Aflatoxins contamination in processed cassava in Malawi and Zambia
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Chiona, M., Ntawuruhunga, P., Benesi, I., Matumba, L. & Moyo, C.C. (2014). Aflatoxins contamination in processed cassava in Malawi and Zambia. African Journal of Food, Agriculture, Nutrition and Development, 14(3).
Permanent link to cite or share this item: https://hdl.handle.net/10568/75926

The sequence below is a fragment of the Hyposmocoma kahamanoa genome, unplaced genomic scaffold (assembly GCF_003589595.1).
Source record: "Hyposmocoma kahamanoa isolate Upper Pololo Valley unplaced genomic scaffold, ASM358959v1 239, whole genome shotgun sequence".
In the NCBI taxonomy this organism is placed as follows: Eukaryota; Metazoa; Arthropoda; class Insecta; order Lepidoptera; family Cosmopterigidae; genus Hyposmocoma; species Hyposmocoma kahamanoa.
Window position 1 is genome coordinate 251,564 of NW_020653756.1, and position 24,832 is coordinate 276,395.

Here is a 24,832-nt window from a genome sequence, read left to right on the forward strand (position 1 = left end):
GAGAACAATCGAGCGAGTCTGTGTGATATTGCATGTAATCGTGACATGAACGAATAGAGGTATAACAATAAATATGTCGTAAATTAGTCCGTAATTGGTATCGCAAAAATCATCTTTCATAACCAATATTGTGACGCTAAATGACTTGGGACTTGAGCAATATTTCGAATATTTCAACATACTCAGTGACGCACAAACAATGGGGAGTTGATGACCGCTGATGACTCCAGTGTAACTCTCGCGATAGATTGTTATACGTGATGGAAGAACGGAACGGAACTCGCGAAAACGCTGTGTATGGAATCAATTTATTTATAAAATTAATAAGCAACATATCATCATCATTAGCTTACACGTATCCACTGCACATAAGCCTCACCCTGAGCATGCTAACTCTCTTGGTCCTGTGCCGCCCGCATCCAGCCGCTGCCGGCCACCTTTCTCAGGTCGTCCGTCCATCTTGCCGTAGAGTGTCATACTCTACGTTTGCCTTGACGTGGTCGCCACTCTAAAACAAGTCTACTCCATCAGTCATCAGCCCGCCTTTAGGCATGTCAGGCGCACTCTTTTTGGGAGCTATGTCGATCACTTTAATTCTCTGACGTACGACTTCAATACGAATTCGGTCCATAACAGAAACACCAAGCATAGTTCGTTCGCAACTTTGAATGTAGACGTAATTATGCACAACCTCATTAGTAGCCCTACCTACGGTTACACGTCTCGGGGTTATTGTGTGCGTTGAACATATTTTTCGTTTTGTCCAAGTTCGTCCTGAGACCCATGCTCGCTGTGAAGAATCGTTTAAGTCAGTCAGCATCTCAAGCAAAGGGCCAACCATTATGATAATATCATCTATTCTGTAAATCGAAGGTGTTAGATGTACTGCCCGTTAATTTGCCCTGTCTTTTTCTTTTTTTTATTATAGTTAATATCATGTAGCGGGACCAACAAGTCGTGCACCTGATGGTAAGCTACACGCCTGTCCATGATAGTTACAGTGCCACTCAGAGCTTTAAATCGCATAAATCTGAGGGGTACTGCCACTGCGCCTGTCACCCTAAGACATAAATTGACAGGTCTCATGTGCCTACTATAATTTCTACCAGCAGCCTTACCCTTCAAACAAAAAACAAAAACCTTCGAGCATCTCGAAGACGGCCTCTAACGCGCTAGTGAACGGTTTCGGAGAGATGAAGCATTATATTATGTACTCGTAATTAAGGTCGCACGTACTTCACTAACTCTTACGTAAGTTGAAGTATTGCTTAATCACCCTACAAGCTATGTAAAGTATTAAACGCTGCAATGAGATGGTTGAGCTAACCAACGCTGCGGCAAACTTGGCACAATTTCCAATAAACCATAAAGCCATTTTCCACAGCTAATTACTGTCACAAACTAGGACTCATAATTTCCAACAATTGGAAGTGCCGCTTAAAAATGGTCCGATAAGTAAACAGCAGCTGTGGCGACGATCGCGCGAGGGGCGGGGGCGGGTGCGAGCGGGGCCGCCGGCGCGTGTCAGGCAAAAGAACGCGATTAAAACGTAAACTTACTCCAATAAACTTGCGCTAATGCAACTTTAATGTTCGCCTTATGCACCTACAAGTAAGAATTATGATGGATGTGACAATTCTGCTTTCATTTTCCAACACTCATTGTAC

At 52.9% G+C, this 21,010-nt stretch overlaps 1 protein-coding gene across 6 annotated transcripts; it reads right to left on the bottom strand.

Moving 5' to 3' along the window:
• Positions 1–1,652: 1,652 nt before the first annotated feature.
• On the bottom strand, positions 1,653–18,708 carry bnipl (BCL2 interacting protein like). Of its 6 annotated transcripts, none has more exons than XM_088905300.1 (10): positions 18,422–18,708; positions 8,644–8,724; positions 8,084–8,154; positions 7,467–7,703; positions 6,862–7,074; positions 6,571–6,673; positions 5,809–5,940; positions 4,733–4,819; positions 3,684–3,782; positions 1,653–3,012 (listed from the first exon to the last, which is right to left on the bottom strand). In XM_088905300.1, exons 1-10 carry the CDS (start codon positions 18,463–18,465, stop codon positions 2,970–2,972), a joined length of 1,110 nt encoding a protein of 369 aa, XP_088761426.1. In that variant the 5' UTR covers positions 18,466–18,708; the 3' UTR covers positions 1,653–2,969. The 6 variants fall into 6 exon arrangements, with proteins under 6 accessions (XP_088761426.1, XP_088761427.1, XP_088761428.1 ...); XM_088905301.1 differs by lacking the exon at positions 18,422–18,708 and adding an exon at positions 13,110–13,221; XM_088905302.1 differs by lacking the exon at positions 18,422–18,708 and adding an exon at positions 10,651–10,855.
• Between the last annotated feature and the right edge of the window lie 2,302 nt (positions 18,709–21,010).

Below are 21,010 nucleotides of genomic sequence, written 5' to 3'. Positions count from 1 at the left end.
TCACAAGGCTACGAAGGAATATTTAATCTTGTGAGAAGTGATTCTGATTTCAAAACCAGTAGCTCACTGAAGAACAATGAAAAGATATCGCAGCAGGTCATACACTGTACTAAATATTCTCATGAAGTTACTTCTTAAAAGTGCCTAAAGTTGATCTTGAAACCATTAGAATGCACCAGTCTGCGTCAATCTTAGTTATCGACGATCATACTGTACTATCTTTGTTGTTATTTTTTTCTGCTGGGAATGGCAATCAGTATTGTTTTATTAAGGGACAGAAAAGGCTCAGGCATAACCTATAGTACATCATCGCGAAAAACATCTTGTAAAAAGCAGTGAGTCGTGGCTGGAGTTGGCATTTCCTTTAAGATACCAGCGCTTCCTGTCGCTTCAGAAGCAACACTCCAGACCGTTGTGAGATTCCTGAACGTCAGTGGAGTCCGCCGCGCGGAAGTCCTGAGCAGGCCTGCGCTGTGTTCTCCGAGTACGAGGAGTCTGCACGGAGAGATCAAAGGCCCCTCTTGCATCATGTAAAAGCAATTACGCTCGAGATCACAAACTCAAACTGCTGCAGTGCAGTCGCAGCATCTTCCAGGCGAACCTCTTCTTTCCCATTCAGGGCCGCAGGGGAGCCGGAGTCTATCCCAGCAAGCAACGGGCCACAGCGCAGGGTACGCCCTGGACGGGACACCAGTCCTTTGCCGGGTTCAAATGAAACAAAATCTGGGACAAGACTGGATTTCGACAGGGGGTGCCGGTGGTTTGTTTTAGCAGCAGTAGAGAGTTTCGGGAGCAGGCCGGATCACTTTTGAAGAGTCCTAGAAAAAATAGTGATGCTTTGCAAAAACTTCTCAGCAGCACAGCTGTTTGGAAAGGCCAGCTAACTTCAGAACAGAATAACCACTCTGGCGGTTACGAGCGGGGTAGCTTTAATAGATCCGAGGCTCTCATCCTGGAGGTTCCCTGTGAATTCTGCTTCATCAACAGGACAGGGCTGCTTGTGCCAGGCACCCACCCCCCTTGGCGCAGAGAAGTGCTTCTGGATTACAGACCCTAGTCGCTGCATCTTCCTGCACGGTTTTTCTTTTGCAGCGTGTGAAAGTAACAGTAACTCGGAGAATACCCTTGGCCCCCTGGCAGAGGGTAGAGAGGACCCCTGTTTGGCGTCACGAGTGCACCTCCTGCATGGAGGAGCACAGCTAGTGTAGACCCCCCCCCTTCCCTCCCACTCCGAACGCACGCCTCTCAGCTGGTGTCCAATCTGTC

Strains of the Aspergillusfungi, especially A.flavus and A. parasiticus,primarily produce aflatoxins which are a major health concern to man and livestock because of their acute and chronic health effects. Aflatoxins pose the greatest risk to health in tropical Africa because of their widespread prevalence and high toxicity; carcinogenic (cause liver and esophageal cancer)effect, immune system suppressing and anti-nutritional contaminants in many food commodities and even cause death. Aflatoxins havealsobeen reported to compromise vaccine efficacy in experimental animals. Due to the seriousness of aflatoxins, international agencies have restricted levels of aflatoxins to 20 ppb in food materials as the maximum permissible level in the United States and 4 ppb total aflatoxins and under 2 ppb aflatoxin B1 in Europe. These regulations directed at minimizing human exposure to aflatoxins results in severe economic loss to producers, processors and marketers of the contaminated crop.A study was conducted in Malawi and Zambiato assess the level of fungal and mycotoxins’contamination in commonly processed cassava products. A total of 92 and 88 samples of processed cassava productscomprisingmakaka, flour, kanyakaska, kadonoska, scrapes and grates were collected in the rainy season of 2008 and 2009in Malawi, respectively. Further,22 samples of processed cassava products comprising dried cassava chips and flour were collected in the rainyseason of 2009 in Zambia. The sampleswere analyzed for fungal and aflatoxins B1, B2, G1 and G2 contamination using the Romer mini-column method andthe VICAM AflaTest immunoaffinity fluorometric method.None of the samples in 2008 werecontaminated with aflatoxins. Similar results were obtained in 2009 with almost all the samplesin Malawi and Zambia having aflatoxinlevels much lower (<2.0?g/kg in Malawi and <4.2 ?g/kgin Zambia) than the Codex Alimentarius Commission (CAC) maximum permissible level of aflatoxins of 10.0 ?g/kg,implying that the cassava products analyzed were safe for human consumption. However, further studies are needed to covera larger sample size over a period of a year to represent all seasons in the cassavaproducing andconsuming areasandconclusively make certain the safety of these products for human consumption.